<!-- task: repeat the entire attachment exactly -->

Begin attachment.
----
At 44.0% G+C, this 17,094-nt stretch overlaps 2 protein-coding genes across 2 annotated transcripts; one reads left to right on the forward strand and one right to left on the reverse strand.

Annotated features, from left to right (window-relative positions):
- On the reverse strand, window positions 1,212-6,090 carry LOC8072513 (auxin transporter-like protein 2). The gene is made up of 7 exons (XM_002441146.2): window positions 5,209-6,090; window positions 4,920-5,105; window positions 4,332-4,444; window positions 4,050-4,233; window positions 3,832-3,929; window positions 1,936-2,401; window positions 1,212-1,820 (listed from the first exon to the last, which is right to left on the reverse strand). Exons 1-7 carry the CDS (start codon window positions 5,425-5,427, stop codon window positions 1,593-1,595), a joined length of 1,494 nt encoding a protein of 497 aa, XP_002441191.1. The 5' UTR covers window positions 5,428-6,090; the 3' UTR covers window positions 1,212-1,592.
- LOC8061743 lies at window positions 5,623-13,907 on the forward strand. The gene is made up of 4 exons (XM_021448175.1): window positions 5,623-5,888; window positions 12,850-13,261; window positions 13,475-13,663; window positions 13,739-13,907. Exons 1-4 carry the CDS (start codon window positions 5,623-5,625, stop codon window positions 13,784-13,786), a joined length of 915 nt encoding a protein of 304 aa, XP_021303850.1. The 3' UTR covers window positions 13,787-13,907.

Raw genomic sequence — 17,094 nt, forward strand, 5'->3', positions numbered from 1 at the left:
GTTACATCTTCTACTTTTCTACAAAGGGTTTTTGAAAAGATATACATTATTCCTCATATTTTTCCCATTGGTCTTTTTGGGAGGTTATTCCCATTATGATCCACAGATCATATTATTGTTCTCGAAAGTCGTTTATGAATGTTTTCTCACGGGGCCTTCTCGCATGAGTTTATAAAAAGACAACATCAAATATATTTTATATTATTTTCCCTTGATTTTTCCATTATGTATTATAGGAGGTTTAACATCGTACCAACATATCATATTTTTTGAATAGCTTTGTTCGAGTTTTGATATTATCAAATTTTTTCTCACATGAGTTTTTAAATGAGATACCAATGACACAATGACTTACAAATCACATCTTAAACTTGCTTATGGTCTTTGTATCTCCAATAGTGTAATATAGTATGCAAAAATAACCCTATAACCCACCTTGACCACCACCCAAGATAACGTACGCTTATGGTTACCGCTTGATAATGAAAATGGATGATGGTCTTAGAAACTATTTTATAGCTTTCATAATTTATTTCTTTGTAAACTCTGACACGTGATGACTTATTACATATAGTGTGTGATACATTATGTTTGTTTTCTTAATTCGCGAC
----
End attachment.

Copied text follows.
At 44.0% G+C, this 17,094-nt stretch overlaps 2 protein-coding genes across 2 annotated transcripts; one reads left to right on the forward strand and one right to left on the reverse strand.

Annotated features, from left to right (window-relative positions):
- On the reverse strand, window positions 1,212-6,090 carry LOC8072513 (auxin transporter-like protein 2). The gene is made up of 7 exons (XM_002441146.2): window positions 5,209-6,090; window positions 4,920-5,105; window positions 4,332-4,444; window positions 4,050-4,233; window positions 3,832-3,929; window positions 1,936-2,401; window positions 1,212-1,820 (listed from the first exon to the last, which is right to left on the reverse strand). Exons 1-7 carry the CDS (start codon window positions 5,425-5,427, stop codon window positions 1,593-1,595), a joined length of 1,494 nt encoding a protein of 497 aa, XP_002441191.1. The 5' UTR covers window positions 5,428-6,090; the 3' UTR covers window positions 1,212-1,592.
- LOC8061743 lies at window positions 5,623-13,907 on the forward strand. The gene is made up of 4 exons (XM_021448175.1): window positions 5,623-5,888; window positions 12,850-13,261; window positions 13,475-13,663; window positions 13,739-13,907. Exons 1-4 carry the CDS (start codon window positions 5,623-5,625, stop codon window positions 13,784-13,786), a joined length of 915 nt encoding a protein of 304 aa, XP_021303850.1. The 3' UTR covers window positions 13,787-13,907.

Raw genomic sequence — 17,094 nt, forward strand, 5'->3', positions numbered from 1 at the left:
GTTACATCTTCTACTTTTCTACAAAGGGTTTTTGAAAAGATATACATTATTCCTCATATTTTTCCCATTGGTCTTTTTGGGAGGTTATTCCCATTATGATCCACAGATCATATTATTGTTCTCGAAAGTCGTTTATGAATGTTTTCTCACGGGGCCTTCTCGCATGAGTTTATAAAAAGACAACATCAAATATATTTTATATTATTTTCCCTTGATTTTTCCATTATGTATTATAGGAGGTTTAACATCGTACCAACATATCATATTTTTTGAATAGCTTTGTTCGAGTTTTGATATTATCAAATTTTTTCTCACATGAGTTTTTAAATGAGATACCAATGACACAATGACTTACAAATCACATCTTAAACTTGCTTATGGTCTTTGTATCTCCAATAGTGTAATATAGTATGCAAAAATAACCCTATAACCCACCTTGACCACCACCCAAGATAACGTACGCTTATGGTTACCGCTTGATAATGAAAATGGATGATGGTCTTAGAAACTATTTTATAGCTTTCATAATTTATTTCTTTGTAAACTCTGACACGTGATGACTTATTACATATAGTGTGTGATACATTATGTTTGTTTTCTTAATTCGCGAC